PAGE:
BOSTON — Getting just four hits and still beating the Red Sox at Fenway Park? Think the Royals had a little bit of help Thursday night in opening this four-game weekend series with a 4-3 victory?
How about eight walks in less than five innings by Boston starter Daisuke Matsuzaka? Five of those walks came in a three-run fifth inning. And, sure, that was a factor. Probably the main factor.
But don't overlook three killer innings from the Royals' bullpen. Robinson Tejeda, Blake Wood and Joakim Soria each produced a three-up and three-down inning while protecting a one-run lead.
"That's exactly how it's supposed to look," starter Brian Bannister said. "I've been here four years, and that's as pretty as it's looked. The starter gives a quality start, and you have three really good arms coming out of the pen, and they each do their jobs."
Bannister (4-3) did his job, too. He mostly scattered nine hits in limiting the Red Sox to three runs in six innings for his seventh quality start in 10 outings.
Manager Ned Yost went to his bullpen relay with full confidence. Why not? The unit has a 2.80 ERA in his 13 games.
"Robby has been throwing great," he said. "Woody has been throwing great. And I feel pretty good every time Soria gets in that game. Once Banny got us through six, I thought we were all right."
It wasn't that long ago that the bullpen regularly torpedoed the Royals. Five blown saves in the first 15 games; seven in the first 20 while compiling a 6.61 ERA.
Well, look now.
Tejeda has recovered from a rough start by allowing just one earned run in 15 2/3 innings over his last 11 appearances. Wood has a 1.04 ERA in eight games since arriving from Triple-A Omaha.
Kyle Farnsworth didn't pitch Thursday but put him that mix — Yost does. Farnsworth has a 2.79 ERA overall and has permitted one earned run in 10 innings over his last eight outings.
And then there's Soria, who has 12 saves in 14 opportunities.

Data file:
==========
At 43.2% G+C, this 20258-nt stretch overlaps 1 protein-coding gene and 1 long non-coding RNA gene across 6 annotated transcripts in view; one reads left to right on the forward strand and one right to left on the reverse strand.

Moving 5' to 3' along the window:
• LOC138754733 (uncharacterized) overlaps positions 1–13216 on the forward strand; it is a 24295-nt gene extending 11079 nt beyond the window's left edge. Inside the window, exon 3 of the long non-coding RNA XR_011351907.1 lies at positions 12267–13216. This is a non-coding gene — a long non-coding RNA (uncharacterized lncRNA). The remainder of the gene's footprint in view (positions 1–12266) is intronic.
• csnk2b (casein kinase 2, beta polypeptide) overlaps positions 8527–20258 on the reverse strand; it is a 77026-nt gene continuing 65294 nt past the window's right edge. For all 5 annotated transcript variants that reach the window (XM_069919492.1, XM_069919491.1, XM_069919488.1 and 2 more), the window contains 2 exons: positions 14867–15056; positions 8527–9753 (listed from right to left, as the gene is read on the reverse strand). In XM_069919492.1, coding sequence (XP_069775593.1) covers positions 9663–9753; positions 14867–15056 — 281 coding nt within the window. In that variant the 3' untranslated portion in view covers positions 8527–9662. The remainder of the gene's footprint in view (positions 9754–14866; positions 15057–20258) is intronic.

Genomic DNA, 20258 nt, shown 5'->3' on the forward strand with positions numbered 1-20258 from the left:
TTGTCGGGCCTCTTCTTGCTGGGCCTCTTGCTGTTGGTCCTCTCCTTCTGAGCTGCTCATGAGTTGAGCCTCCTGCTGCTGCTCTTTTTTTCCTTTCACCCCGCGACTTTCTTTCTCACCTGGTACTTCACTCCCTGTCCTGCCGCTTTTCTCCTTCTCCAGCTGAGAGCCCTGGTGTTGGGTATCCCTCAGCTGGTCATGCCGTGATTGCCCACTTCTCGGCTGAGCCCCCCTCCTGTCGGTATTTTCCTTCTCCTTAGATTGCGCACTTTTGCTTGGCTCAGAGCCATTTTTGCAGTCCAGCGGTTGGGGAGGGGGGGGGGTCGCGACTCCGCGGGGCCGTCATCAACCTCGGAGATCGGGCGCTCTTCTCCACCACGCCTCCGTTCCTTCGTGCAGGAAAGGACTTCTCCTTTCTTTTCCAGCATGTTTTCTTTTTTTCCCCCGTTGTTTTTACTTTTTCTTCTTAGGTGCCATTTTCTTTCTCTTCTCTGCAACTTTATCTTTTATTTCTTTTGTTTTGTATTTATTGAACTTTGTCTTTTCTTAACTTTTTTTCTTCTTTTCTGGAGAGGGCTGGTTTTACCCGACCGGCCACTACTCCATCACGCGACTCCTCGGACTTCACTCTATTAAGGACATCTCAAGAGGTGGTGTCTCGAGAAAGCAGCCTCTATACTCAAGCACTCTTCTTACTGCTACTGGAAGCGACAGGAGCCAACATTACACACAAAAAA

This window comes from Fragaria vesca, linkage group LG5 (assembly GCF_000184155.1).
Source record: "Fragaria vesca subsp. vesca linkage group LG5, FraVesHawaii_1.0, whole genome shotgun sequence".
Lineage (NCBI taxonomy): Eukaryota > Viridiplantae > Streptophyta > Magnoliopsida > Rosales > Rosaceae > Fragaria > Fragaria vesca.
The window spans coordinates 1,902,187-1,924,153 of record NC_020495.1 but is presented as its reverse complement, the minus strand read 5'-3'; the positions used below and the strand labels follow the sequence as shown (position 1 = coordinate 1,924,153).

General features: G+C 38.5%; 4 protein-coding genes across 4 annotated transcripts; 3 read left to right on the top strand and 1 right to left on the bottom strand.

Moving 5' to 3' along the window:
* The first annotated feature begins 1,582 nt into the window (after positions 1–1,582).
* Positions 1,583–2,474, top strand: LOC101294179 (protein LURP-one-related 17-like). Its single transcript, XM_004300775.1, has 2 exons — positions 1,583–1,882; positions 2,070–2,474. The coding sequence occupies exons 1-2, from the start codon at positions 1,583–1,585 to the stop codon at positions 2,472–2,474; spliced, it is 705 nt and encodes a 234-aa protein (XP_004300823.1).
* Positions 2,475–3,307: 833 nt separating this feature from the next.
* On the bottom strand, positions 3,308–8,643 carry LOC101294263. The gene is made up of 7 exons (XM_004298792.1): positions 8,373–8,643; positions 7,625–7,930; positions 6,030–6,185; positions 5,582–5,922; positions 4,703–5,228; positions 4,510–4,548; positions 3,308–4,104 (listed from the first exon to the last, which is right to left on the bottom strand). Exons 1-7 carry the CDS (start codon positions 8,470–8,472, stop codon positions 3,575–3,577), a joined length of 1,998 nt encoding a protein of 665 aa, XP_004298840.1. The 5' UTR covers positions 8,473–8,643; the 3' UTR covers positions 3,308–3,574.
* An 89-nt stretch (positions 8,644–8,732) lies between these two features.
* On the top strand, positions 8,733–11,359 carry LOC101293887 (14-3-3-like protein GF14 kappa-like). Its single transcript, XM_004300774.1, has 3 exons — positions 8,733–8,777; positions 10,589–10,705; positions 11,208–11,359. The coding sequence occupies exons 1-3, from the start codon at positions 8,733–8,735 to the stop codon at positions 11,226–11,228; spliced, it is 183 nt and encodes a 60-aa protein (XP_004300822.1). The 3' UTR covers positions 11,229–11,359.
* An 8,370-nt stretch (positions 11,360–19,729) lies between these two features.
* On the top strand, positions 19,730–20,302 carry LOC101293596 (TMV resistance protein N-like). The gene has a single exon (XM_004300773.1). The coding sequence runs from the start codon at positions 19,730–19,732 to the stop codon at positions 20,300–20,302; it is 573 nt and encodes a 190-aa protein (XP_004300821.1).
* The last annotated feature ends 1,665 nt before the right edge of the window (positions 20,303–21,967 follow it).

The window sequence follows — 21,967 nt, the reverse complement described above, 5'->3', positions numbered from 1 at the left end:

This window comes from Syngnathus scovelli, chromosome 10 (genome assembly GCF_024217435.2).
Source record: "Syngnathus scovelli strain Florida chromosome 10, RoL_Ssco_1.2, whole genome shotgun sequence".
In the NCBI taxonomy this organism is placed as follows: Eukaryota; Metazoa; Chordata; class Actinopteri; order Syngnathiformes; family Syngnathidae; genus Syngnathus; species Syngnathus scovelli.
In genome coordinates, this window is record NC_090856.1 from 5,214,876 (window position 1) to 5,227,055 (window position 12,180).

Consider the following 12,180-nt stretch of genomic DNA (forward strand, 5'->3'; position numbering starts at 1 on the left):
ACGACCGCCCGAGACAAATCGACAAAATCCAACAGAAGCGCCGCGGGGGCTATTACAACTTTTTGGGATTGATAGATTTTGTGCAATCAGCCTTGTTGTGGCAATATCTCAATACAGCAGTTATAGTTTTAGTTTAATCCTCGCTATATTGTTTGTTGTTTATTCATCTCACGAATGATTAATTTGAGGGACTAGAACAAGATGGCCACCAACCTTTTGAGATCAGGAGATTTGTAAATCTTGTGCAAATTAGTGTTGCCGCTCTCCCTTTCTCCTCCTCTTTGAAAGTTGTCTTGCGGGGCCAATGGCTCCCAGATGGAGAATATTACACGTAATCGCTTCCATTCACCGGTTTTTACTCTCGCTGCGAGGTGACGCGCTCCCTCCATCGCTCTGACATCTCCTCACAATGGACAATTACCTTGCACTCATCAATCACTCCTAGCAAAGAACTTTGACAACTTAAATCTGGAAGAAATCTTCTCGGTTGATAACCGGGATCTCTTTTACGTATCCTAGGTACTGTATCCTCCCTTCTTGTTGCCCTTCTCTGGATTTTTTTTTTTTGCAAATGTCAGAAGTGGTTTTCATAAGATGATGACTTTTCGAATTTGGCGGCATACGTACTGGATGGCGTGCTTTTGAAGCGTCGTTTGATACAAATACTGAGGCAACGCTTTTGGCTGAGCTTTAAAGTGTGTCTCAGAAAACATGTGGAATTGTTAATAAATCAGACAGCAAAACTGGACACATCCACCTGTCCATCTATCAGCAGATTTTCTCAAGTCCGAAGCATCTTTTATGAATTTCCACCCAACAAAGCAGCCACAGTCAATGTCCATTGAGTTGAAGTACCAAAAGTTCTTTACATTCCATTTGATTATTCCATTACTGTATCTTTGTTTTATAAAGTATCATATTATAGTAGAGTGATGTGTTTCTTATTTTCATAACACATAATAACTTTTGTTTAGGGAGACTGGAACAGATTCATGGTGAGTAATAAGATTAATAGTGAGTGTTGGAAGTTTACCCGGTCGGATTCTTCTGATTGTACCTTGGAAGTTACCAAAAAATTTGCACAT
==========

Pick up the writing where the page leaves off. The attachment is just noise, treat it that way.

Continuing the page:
"We have that feeling like everything is coming together," Soria said. "The guys have been working hard and preparing themselves. It's been good."
The Royals built leads of 3-1 and 4-2 for Bannister, who walked none and struck out four while throwing 104 pitches. Walking none stood in sharp contrast to Matsuzaka, who was the wild thing personified.
Matsuzaka (3-2) allowed just two hits while throwing 112 pitches in 4 2/3 innings. But those eight walks included five in a three-run fifth inning. He also hit a batter and threw a run-scoring wild pitch.
The Royals turned those opportunities into just three runs. They stranded two in the first inning and left the bases loaded in the fourth and fifth.
They did enough, though. Just enough.
"They held a one-run lead in the seventh, eighth and ninth," Bannister said, "in a park that is notoriously tough to pitch in. That was a beautiful thing, and it's a fun way to win a ballgame."
Right fielder David DeJesus returned to the lineup after a two-game paternity leave and paced the attack with an RBI single in the fifth against Matsuzaka and a two-out RBI double in the sixth against ex-teammate Joe Nelson.
That run against Nelson proved to be game-winner.
DeJesus joined the club earlier in the day after spending an additional night with wife Kim and David Jr.
"It's been a really long two days," he said. "I was up all of the time with him, but it's one of those things — you don't want to go to sleep. I had a 4:15 wakeup call to get here by 1 o'clock, and I came right to the field.
"It's been a long day, but I was able to stay loose."
"I'm telling you, good times are coming."